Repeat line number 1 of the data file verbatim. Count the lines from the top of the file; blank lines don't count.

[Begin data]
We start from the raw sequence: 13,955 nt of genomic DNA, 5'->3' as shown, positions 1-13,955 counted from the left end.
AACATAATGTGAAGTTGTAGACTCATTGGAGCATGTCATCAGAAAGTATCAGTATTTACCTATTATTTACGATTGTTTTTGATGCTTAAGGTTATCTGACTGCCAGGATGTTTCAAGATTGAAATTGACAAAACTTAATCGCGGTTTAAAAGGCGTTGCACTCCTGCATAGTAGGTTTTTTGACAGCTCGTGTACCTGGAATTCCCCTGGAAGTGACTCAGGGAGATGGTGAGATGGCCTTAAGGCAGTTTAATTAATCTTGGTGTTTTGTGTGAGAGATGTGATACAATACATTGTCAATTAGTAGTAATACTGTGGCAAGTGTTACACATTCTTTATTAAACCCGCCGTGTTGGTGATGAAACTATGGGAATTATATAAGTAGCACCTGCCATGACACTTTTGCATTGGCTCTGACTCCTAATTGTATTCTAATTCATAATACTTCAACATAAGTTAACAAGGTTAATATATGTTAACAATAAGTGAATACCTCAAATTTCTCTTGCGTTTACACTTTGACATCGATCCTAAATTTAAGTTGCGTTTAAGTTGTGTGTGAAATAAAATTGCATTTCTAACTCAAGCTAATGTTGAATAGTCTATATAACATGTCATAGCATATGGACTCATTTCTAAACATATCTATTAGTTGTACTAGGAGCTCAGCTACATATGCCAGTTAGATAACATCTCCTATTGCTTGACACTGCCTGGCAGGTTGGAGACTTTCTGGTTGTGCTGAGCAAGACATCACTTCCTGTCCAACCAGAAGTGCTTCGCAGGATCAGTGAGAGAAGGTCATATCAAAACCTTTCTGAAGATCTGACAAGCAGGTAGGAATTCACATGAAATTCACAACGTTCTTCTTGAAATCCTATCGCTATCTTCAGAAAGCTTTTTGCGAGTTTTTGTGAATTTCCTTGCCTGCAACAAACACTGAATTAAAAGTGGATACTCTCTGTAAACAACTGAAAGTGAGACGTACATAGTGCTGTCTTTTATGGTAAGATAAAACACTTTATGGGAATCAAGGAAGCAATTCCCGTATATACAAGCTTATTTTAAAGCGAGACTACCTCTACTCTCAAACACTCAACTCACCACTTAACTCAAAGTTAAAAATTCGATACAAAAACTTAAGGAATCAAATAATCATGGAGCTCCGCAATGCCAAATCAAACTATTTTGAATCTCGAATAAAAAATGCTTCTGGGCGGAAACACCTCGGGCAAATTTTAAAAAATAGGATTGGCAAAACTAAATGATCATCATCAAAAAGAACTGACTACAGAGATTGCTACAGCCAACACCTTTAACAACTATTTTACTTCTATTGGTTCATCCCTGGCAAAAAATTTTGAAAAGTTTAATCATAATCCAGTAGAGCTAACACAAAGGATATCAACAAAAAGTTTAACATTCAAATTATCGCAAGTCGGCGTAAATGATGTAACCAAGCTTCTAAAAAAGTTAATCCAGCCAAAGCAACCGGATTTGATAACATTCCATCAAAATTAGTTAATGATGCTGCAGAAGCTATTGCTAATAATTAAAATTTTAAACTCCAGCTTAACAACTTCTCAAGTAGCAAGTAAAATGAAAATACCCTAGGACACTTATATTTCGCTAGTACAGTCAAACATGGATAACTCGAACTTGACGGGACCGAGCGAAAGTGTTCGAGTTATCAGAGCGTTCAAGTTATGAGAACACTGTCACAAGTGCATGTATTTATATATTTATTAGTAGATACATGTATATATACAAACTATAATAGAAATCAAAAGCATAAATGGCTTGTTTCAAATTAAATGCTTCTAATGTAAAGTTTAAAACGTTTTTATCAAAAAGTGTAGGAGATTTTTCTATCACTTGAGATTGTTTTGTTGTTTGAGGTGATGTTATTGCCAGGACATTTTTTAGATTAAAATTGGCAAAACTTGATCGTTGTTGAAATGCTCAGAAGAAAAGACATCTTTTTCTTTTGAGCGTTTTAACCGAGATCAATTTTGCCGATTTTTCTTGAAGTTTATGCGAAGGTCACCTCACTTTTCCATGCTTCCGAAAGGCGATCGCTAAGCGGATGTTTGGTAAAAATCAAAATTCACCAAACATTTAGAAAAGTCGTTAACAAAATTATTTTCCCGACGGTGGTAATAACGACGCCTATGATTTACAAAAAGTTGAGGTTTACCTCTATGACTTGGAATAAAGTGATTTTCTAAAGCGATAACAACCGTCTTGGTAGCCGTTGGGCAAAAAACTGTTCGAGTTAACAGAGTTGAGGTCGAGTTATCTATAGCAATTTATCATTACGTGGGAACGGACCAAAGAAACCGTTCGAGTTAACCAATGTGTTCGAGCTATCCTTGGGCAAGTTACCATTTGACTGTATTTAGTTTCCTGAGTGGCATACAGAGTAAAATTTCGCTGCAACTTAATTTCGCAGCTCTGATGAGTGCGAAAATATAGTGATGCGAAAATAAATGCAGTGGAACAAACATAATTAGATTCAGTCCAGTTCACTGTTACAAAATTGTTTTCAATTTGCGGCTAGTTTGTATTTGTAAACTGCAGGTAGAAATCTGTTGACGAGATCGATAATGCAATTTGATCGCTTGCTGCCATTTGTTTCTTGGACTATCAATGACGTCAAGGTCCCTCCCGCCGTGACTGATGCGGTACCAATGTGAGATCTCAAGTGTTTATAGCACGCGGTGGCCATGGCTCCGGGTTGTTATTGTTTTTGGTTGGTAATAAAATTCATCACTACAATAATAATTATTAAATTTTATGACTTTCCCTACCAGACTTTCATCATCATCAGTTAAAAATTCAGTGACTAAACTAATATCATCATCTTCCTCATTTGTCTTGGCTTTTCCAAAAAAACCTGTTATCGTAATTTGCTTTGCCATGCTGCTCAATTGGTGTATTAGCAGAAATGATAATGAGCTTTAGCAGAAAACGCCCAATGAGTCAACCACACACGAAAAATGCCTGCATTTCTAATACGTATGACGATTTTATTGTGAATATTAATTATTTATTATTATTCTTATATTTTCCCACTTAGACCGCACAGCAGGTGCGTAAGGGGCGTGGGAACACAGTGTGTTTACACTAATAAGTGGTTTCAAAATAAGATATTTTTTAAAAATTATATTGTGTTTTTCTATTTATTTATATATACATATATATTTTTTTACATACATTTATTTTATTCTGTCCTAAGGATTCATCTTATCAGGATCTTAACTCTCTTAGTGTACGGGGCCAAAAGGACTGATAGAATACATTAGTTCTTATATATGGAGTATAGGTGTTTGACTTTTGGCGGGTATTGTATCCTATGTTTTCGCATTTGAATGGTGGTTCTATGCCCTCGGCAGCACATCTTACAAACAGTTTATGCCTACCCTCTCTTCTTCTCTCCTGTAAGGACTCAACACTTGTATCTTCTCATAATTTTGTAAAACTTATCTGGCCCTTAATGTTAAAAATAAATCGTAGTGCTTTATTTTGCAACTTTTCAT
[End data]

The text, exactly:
We start from the raw sequence: 13,955 nt of genomic DNA, 5'->3' as shown, positions 1-13,955 counted from the left end.